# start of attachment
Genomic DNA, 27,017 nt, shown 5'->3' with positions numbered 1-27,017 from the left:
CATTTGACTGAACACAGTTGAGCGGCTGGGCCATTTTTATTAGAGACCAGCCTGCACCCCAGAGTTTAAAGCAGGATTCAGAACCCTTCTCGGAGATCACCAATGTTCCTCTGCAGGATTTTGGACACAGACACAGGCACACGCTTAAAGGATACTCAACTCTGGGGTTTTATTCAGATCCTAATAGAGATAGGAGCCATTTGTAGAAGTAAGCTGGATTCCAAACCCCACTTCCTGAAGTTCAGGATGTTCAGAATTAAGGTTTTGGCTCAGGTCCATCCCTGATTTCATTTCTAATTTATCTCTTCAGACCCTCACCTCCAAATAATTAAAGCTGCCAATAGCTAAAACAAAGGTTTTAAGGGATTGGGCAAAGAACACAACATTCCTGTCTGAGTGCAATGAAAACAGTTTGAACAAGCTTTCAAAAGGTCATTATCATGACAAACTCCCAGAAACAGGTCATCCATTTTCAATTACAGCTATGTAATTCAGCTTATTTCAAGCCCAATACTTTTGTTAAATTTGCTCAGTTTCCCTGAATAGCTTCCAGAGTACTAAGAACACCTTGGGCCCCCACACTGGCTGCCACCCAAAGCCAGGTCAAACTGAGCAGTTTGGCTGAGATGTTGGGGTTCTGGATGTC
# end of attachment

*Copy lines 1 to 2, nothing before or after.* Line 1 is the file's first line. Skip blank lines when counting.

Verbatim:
Genomic DNA, 27,017 nt, shown 5'->3' with positions numbered 1-27,017 from the left:
CATTTGACTGAACACAGTTGAGCGGCTGGGCCATTTTTATTAGAGACCAGCCTGCACCCCAGAGTTTAAAGCAGGATTCAGAACCCTTCTCGGAGATCACCAATGTTCCTCTGCAGGATTTTGGACACAGACACAGGCACACGCTTAAAGGATACTCAACTCTGGGGTTTTATTCAGATCCTAATAGAGATAGGAGCCATTTGTAGAAGTAAGCTGGATTCCAAACCCCACTTCCTGAAGTTCAGGATGTTCAGAATTAAGGTTTTGGCTCAGGTCCATCCCTGATTTCATTTCTAATTTATCTCTTCAGACCCTCACCTCCAAATAATTAAAGCTGCCAATAGCTAAAACAAAGGTTTTAAGGGATTGGGCAAAGAACACAACATTCCTGTCTGAGTGCAATGAAAACAGTTTGAACAAGCTTTCAAAAGGTCATTATCATGACAAACTCCCAGAAACAGGTCATCCATTTTCAATTACAGCTATGTAATTCAGCTTATTTCAAGCCCAATACTTTTGTTAAATTTGCTCAGTTTCCCTGAATAGCTTCCAGAGTACTAAGAACACCTTGGGCCCCCACACTGGCTGCCACCCAAAGCCAGGTCAAACTGAGCAGTTTGGCTGAGATGTTGGGGTTCTGGATGTC